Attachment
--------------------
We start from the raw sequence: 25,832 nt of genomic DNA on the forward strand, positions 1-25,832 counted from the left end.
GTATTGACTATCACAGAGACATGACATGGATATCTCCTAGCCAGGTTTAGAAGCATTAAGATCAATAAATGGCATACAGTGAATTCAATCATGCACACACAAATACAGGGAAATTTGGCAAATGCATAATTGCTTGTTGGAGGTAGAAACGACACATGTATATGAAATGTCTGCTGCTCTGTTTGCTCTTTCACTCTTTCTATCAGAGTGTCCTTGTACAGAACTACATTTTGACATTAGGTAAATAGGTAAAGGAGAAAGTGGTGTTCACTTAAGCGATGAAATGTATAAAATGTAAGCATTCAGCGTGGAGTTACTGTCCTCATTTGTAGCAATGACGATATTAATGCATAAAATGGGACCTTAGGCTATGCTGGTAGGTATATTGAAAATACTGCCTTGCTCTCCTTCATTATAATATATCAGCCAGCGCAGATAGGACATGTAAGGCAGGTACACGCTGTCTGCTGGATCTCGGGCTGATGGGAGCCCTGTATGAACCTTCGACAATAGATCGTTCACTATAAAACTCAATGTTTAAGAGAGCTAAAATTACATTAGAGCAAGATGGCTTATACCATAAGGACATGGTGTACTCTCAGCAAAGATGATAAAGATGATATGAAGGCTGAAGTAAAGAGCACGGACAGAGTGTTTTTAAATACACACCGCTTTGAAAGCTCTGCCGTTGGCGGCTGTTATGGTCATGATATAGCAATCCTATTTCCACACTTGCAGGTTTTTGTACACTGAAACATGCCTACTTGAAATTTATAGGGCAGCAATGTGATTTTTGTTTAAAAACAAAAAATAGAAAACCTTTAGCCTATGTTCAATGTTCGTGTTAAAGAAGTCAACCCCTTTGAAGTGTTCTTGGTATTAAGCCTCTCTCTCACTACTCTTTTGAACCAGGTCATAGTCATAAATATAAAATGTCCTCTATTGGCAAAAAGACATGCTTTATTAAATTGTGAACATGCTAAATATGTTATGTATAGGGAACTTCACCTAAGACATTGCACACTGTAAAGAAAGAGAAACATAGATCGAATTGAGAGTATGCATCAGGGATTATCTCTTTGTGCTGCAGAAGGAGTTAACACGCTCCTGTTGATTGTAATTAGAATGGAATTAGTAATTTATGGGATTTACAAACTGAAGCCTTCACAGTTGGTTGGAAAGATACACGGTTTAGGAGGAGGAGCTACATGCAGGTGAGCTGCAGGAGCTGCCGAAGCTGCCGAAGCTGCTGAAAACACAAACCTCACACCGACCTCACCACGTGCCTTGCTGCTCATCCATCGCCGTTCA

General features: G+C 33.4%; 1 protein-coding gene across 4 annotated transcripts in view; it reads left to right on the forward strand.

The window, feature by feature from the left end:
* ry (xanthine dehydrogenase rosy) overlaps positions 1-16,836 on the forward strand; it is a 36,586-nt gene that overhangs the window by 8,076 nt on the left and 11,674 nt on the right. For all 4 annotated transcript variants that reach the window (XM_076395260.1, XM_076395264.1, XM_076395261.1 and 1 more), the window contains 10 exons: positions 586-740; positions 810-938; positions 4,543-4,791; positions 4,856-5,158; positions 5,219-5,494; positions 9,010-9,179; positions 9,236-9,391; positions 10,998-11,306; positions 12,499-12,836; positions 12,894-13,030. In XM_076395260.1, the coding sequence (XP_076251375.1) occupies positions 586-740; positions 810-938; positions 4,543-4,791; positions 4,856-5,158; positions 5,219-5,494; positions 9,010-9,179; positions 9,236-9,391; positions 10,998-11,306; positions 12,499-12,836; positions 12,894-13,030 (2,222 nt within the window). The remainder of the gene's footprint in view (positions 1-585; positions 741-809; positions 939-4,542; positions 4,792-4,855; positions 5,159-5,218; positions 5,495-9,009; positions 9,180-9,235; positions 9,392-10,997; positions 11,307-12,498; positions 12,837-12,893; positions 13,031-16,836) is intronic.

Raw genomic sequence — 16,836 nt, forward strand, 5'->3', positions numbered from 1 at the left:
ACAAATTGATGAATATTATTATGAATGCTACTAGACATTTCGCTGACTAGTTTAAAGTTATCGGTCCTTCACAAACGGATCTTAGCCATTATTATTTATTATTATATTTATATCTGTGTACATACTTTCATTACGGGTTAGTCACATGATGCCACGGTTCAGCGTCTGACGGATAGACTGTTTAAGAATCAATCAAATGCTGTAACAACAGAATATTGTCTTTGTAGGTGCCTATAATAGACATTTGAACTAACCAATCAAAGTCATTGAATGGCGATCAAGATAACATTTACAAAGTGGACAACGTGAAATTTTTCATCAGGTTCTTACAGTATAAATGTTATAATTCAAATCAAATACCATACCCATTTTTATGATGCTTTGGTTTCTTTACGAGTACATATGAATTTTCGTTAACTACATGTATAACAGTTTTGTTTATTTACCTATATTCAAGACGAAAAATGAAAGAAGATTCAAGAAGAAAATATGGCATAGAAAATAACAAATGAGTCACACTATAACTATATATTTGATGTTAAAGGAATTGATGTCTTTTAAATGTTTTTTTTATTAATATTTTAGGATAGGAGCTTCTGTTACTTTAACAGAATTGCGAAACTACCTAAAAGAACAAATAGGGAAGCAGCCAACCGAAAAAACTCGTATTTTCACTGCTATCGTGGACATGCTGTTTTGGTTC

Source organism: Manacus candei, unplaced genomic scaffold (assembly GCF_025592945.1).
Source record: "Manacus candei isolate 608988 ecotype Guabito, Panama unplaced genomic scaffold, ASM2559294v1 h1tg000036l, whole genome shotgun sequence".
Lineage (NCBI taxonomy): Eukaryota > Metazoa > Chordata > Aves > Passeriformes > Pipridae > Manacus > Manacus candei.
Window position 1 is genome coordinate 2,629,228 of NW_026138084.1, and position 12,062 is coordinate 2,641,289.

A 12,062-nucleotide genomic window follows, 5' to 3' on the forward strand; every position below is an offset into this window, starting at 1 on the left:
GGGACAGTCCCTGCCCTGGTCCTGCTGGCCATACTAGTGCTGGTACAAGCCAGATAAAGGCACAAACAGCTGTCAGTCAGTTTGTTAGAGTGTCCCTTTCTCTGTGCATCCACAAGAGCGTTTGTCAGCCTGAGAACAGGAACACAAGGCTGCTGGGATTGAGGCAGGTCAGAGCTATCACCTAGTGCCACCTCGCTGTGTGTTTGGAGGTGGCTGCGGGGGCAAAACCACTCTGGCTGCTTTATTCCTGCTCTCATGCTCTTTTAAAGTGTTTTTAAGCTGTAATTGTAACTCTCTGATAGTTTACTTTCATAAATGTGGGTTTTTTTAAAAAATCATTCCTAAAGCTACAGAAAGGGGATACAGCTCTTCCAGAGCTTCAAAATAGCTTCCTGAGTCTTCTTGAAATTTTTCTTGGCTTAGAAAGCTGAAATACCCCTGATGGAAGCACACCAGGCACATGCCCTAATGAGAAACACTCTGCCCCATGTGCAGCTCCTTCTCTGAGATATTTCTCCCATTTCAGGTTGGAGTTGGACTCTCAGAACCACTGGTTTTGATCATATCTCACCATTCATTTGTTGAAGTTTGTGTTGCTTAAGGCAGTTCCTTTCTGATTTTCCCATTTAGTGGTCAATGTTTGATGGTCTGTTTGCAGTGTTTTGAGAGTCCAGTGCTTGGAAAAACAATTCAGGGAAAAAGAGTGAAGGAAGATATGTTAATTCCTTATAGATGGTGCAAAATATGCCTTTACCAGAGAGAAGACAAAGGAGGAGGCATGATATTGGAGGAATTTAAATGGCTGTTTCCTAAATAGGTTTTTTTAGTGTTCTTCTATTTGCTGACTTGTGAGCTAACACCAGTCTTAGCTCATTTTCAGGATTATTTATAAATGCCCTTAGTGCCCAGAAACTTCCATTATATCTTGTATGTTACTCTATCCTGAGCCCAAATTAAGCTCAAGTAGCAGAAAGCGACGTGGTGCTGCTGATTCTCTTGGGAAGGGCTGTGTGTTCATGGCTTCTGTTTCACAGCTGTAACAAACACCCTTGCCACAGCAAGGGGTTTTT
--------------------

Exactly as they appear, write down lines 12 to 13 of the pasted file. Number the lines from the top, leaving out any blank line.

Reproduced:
A 12,062-nucleotide genomic window follows, 5' to 3' on the forward strand; every position below is an offset into this window, starting at 1 on the left:
GGGACAGTCCCTGCCCTGGTCCTGCTGGCCATACTAGTGCTGGTACAAGCCAGATAAAGGCACAAACAGCTGTCAGTCAGTTTGTTAGAGTGTCCCTTTCTCTGTGCATCCACAAGAGCGTTTGTCAGCCTGAGAACAGGAACACAAGGCTGCTGGGATTGAGGCAGGTCAGAGCTATCACCTAGTGCCACCTCGCTGTGTGTTTGGAGGTGGCTGCGGGGGCAAAACCACTCTGGCTGCTTTATTCCTGCTCTCATGCTCTTTTAAAGTGTTTTTAAGCTGTAATTGTAACTCTCTGATAGTTTACTTTCATAAATGTGGGTTTTTTTAAAAAATCATTCCTAAAGCTACAGAAAGGGGATACAGCTCTTCCAGAGCTTCAAAATAGCTTCCTGAGTCTTCTTGAAATTTTTCTTGGCTTAGAAAGCTGAAATACCCCTGATGGAAGCACACCAGGCACATGCCCTAATGAGAAACACTCTGCCCCATGTGCAGCTCCTTCTCTGAGATATTTCTCCCATTTCAGGTTGGAGTTGGACTCTCAGAACCACTGGTTTTGATCATATCTCACCATTCATTTGTTGAAGTTTGTGTTGCTTAAGGCAGTTCCTTTCTGATTTTCCCATTTAGTGGTCAATGTTTGATGGTCTGTTTGCAGTGTTTTGAGAGTCCAGTGCTTGGAAAAACAATTCAGGGAAAAAGAGTGAAGGAAGATATGTTAATTCCTTATAGATGGTGCAAAATATGCCTTTACCAGAGAGAAGACAAAGGAGGAGGCATGATATTGGAGGAATTTAAATGGCTGTTTCCTAAATAGGTTTTTTTAGTGTTCTTCTATTTGCTGACTTGTGAGCTAACACCAGTCTTAGCTCATTTTCAGGATTATTTATAAATGCCCTTAGTGCCCAGAAACTTCCATTATATCTTGTATGTTACTCTATCCTGAGCCCAAATTAAGCTCAAGTAGCAGAAAGCGACGTGGTGCTGCTGATTCTCTTGGGAAGGGCTGTGTGTTCATGGCTTCTGTTTCACAGCTGTAACAAACACCCTTGCCACAGCAAGGGGTTTTT